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Article Published February 18, 2015
Rachel Salvo is Sharing 365 Days of Joy
Countless people can relate to Rachel Salvo's challenges, both recent ones and those in the more distant past. Several years ago, she was "very, very depressed," she says, and 60 pounds heavier. She and her husband, Dennis, divorced. She lost her home and moved into a smaller rental.
Her life eventually righted itself and did a complete 180, and it is kept on course with the wisdom and experience Rachel hadn't yet found in her 20s. Last September, she and Dennis married each other again, this time surrounded by their two children, dozens of friends, and fellow Madison community members. On her phone, she displays a side-by-side comparison of a 2001 wedding photo with one from 2014. She looks like a different person-60 pounds lighter with a knowing, confident smile much different from the timid one flitting across her younger face.
She has found myriad ways to manage her depression over the years, including medication, exercise, and working hard to change her thought process and train her mental focus. To meet her now is to come face-to-face with a trim, bouncy woman with twinkling eyes, a wide grin, and proudly earned laugh lines.
Now that Rachel has joy in her grasp, she refuses to let it go-and she refuses to keep it to herself, using social media as a tool to inspire others and share messages of joy.
"The biggest thing I'm involved with right now is I've been committed to sharing 365 days of joy," she says. "That's a hashtag that I started probably a little over a year ago, because it was a way for me to be accountable to appreciate the simple things in life that we have and pay it forward. It evolved from there as a way for me to stay in my kids' lives and keep my eyes and ears open."
Rachel and Dennis have a daughter named Ruby, 11, and a son, Miller, 12, whose first name is Rachel's maiden name. Dennis owns an auto-detailing business, Details by Dennis, which he started in 1993. Dennis has lived in Madison his entire life, while Rachel, an Arizona native, settled in Madison after her father's job took her family all over the U.S. when she was younger.
Rachel has found kindred spirits among some of her fellow Madison residents. She met Susan McDevitt, a Madison resident with Lynch syndrome who has worked to raise awareness through events like Comedy for Cancer, which will host its second annual fundraising event on Saturday, March 28 at 7 p.m. featuring nationally known comedians at Bill Miller's Castle in Branford. Rachel helps spread the word about and sell tickets for Comedy for Cancer, "inviting others to go and pay it forward," she says. McDevitt is also leader of the Pizza People, a group including Rachel who collect and deliver donations of food, toiletries, clothing, and pizza to homeless folks on the New Haven Green.
"I'm more of a hands-on person. I like to 'do'," Rachel explains, "so by joining communities like the Pizza People, I get to go and see who I'm giving the clothes to and have empathy for people. And whether they're recovering addicts or they're mentally ill or whatever, it gives me a chance to be face-to-face with those people, and I like that. I like to feel that. So I can share that through photographs or comments with all the people that have given so much and donated so much."
Rachel is also involved with OutRUN 38, a Facebook community of runners and walkers who live all over and post the miles they walk or run to support Madison resident and avid runner Liz Shuman, who has cystic fibrosis.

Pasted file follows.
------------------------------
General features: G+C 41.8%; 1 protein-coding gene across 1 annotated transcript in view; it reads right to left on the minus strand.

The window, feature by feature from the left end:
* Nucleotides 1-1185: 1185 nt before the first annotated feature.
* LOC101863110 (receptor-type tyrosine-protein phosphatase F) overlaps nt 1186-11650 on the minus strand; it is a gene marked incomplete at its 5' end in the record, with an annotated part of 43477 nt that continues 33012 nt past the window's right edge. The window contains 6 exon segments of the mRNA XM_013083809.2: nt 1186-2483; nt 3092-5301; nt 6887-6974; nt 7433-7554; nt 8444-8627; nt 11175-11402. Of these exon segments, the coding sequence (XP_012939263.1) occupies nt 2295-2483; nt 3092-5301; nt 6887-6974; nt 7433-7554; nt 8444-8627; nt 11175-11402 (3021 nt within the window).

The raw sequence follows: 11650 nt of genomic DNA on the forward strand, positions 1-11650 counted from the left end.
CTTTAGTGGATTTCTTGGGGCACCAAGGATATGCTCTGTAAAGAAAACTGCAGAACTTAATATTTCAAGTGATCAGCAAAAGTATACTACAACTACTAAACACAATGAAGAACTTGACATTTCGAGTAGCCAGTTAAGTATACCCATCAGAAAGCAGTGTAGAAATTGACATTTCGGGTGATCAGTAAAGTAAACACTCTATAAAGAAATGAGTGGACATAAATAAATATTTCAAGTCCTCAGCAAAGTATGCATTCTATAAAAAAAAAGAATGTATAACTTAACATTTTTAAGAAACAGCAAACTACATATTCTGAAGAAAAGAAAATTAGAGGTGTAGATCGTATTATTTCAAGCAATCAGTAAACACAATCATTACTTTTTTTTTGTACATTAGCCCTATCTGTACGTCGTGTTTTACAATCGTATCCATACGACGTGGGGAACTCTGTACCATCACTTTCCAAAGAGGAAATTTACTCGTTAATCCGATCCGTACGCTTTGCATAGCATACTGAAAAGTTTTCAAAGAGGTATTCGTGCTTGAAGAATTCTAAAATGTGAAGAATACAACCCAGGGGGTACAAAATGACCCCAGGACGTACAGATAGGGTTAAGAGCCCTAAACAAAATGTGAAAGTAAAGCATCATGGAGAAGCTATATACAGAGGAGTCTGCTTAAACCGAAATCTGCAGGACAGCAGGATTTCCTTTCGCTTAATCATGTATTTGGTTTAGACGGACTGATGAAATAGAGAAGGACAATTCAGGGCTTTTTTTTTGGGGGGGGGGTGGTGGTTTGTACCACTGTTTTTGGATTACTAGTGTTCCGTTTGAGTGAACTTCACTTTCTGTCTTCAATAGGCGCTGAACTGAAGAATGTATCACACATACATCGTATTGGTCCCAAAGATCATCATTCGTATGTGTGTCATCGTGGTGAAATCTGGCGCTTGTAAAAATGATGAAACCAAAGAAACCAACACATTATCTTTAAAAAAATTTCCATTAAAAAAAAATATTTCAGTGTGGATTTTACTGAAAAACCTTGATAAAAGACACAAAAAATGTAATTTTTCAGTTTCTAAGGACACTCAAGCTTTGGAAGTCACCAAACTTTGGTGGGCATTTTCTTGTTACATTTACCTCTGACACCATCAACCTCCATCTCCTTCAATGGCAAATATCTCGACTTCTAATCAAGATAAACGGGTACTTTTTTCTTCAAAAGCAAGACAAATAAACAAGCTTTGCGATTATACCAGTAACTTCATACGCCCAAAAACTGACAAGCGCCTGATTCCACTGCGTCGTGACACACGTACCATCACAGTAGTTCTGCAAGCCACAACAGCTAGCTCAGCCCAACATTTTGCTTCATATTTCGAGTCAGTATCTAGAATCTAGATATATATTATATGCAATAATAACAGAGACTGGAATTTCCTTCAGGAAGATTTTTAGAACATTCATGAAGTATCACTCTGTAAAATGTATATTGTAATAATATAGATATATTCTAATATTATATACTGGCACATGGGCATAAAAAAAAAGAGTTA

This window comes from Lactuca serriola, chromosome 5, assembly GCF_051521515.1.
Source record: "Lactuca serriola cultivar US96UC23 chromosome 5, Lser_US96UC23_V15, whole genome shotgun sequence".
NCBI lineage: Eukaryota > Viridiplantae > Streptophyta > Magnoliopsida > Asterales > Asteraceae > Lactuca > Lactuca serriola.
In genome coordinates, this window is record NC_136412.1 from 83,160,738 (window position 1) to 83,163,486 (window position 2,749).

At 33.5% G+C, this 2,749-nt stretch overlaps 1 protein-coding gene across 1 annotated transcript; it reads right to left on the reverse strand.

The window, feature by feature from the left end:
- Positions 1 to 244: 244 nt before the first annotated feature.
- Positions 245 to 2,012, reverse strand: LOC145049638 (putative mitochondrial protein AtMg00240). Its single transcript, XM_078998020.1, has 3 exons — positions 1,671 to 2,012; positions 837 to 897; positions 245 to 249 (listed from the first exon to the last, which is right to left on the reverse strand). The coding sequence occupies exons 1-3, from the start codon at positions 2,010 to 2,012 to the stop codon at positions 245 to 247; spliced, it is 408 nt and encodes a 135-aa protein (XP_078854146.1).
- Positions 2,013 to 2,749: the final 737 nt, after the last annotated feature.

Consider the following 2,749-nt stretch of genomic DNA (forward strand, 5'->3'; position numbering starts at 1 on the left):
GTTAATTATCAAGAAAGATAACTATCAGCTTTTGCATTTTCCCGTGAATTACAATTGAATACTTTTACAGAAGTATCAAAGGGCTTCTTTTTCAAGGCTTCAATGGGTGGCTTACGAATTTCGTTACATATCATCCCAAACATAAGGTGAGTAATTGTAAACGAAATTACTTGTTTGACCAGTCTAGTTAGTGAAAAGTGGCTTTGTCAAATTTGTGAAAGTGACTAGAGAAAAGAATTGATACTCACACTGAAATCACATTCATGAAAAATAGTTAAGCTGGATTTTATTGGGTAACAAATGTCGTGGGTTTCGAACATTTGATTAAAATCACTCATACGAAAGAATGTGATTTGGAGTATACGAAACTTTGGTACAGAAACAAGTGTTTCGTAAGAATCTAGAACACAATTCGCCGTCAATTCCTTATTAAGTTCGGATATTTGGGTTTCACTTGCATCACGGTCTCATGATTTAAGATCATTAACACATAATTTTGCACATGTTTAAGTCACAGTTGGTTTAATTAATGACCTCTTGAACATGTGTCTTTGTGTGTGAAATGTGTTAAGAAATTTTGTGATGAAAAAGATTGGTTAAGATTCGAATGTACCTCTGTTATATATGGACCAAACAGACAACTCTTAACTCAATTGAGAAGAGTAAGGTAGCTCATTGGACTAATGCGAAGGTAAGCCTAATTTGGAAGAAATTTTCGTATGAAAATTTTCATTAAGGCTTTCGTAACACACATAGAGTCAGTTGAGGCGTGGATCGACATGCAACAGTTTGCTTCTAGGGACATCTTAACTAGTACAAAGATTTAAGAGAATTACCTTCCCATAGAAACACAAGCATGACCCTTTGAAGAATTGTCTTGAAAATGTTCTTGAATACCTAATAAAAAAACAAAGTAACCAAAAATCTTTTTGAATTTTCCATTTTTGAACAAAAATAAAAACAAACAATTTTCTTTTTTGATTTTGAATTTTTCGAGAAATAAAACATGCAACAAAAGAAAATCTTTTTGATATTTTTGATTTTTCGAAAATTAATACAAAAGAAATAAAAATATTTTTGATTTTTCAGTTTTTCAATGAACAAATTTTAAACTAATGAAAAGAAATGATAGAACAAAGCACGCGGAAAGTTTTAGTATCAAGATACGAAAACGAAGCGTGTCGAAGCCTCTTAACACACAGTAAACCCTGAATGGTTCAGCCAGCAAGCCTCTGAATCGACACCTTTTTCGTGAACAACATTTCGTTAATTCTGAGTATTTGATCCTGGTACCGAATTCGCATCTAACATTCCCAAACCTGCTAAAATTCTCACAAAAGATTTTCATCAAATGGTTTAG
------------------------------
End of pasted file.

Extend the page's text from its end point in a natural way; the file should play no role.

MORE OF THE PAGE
"Getting out every day and just running or walking a mile has made me feel better physically, and encouraged my family," Rachel says. "My husband has no issue staying fit, but the kids will get out and walk with me or run with me. It's been good for the whole family, so I pay that forward to the whole community, and all the miles count and we're making a difference in the lives of people fighting cystic fibrosis."
Another social media community Rachel cares about is the Never Settle Club.
"It's an entrepreneurship club," she says. "The founder is Mario Armstrong; he was the tech analyst for the Today show, and I'd always followed him. Through that Never Settle connection, we were able to go to New York, and the Today show appreciated us as being fans of the week, and that was really nice. It was a moment that we'll cherish. There's a ton of people online who educate me every day about how to do better, what they do, what works, where the glitches are in what systems, and this and that, so I read and study this group of social media evangelists."
Rachel forges strong and authentic connections by wearing her heart on her sleeve and revealing herself fully to others.
"I'm transparent. I am exactly what you see and what you hear, and I share what I do, so I think people see humanity in that; they see that's a real person with real struggles making a real difference. I am a believer in second chances. There are a lot of people who are depressed or anxious or they're home with their kids and it's a bad day, or have a small business that's struggling, but there are ways that you can improve your life, do better and be better, and it's really the simple things where we find joy. That's where 365 days of joy came from. It's not necessarily about one thing a day; it's more of a lifestyle choice."
She adds, "Social media's not going anywhere, and I think the more positive we can make it to help people, the better."
To learn more about Rachel and the online communities she follows, visit her blog at www.ctgirlonthego.com, and partake in the nearly 2,000 posts and counting of #365daysofjoy on Instagram. Read more about the Never Settle Club at www.neversettleclub.com, check out OutRUN 38 at www.outrun38.org, and learn about the upcoming Comedy for Cancer event at www.facebook.com/comedy.for.cancer.lsi.
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